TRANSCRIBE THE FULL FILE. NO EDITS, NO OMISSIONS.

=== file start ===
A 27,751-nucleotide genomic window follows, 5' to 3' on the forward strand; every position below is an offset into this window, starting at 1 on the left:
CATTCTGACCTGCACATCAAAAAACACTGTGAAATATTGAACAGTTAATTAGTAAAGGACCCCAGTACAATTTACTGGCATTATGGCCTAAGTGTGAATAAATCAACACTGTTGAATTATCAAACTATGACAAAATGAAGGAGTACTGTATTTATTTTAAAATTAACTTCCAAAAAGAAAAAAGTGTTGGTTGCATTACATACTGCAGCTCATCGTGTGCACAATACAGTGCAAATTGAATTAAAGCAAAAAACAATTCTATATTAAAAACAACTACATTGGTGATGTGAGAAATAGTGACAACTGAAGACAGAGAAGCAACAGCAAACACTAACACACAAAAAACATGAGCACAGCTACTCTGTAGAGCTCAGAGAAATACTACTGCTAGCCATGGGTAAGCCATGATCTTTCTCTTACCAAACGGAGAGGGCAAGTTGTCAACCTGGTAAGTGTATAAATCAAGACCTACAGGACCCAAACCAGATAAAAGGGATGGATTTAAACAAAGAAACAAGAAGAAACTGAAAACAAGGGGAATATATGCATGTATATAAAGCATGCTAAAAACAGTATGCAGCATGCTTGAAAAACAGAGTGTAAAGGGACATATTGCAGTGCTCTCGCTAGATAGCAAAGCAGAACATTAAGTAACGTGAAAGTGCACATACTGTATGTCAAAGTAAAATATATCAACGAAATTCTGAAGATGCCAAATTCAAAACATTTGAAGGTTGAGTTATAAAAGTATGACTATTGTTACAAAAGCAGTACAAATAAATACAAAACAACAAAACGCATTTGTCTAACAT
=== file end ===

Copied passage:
A 27,751-nucleotide genomic window follows, 5' to 3' on the forward strand; every position below is an offset into this window, starting at 1 on the left:
CATTCTGACCTGCACATCAAAAAACACTGTGAAATATTGAACAGTTAATTAGTAAAGGACCCCAGTACAATTTACTGGCATTATGGCCTAAGTGTGAATAAATCAACACTGTTGAATTATCAAACTATGACAAAATGAAGGAGTACTGTATTTATTTTAAAATTAACTTCCAAAAAGAAAAAAGTGTTGGTTGCATTACATACTGCAGCTCATCGTGTGCACAATACAGTGCAAATTGAATTAAAGCAAAAAACAATTCTATATTAAAAACAACTACATTGGTGATGTGAGAAATAGTGACAACTGAAGACAGAGAAGCAACAGCAAACACTAACACACAAAAAACATGAGCACAGCTACTCTGTAGAGCTCAGAGAAATACTACTGCTAGCCATGGGTAAGCCATGATCTTTCTCTTACCAAACGGAGAGGGCAAGTTGTCAACCTGGTAAGTGTATAAATCAAGACCTACAGGACCCAAACCAGATAAAAGGGATGGATTTAAACAAAGAAACAAGAAGAAACTGAAAACAAGGGGAATATATGCATGTATATAAAGCATGCTAAAAACAGTATGCAGCATGCTTGAAAAACAGAGTGTAAAGGGACATATTGCAGTGCTCTCGCTAGATAGCAAAGCAGAACATTAAGTAACGTGAAAGTGCACATACTGTATGTCAAAGTAAAATATATCAACGAAATTCTGAAGATGCCAAATTCAAAACATTTGAAGGTTGAGTTATAAAAGTATGACTATTGTTACAAAAGCAGTACAAATAAATACAAAACAACAAAACGCATTTGTCTAACAT